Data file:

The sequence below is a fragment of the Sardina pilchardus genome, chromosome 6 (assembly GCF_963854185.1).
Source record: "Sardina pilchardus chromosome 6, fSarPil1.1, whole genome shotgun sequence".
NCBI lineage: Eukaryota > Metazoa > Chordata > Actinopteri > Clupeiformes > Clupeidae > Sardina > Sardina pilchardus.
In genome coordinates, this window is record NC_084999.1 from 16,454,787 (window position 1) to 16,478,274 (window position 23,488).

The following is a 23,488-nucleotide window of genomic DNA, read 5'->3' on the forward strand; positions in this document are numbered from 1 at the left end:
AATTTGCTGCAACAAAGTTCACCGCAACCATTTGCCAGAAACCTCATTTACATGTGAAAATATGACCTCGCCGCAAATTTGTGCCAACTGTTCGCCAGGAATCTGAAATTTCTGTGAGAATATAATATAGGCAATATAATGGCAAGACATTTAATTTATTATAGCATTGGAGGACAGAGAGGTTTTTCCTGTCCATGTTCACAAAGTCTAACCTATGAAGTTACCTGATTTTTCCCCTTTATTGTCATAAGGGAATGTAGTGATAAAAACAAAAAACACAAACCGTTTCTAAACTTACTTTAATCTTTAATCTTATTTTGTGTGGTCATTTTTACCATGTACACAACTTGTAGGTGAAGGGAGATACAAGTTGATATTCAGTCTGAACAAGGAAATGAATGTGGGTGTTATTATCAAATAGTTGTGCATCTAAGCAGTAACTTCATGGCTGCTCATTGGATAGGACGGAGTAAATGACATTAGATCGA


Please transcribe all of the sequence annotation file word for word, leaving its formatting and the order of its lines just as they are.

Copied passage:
The sequence below is a fragment of the Sardina pilchardus genome, chromosome 6 (assembly GCF_963854185.1).
Source record: "Sardina pilchardus chromosome 6, fSarPil1.1, whole genome shotgun sequence".
NCBI lineage: Eukaryota > Metazoa > Chordata > Actinopteri > Clupeiformes > Clupeidae > Sardina > Sardina pilchardus.
In genome coordinates, this window is record NC_084999.1 from 16,454,787 (window position 1) to 16,478,274 (window position 23,488).

The following is a 23,488-nucleotide window of genomic DNA, read 5'->3' on the forward strand; positions in this document are numbered from 1 at the left end:
AATTTGCTGCAACAAAGTTCACCGCAACCATTTGCCAGAAACCTCATTTACATGTGAAAATATGACCTCGCCGCAAATTTGTGCCAACTGTTCGCCAGGAATCTGAAATTTCTGTGAGAATATAATATAGGCAATATAATGGCAAGACATTTAATTTATTATAGCATTGGAGGACAGAGAGGTTTTTCCTGTCCATGTTCACAAAGTCTAACCTATGAAGTTACCTGATTTTTCCCCTTTATTGTCATAAGGGAATGTAGTGATAAAAACAAAAAACACAAACCGTTTCTAAACTTACTTTAATCTTTAATCTTATTTTGTGTGGTCATTTTTACCATGTACACAACTTGTAGGTGAAGGGAGATACAAGTTGATATTCAGTCTGAACAAGGAAATGAATGTGGGTGTTATTATCAAATAGTTGTGCATCTAAGCAGTAACTTCATGGCTGCTCATTGGATAGGACGGAGTAAATGACATTAGATCGA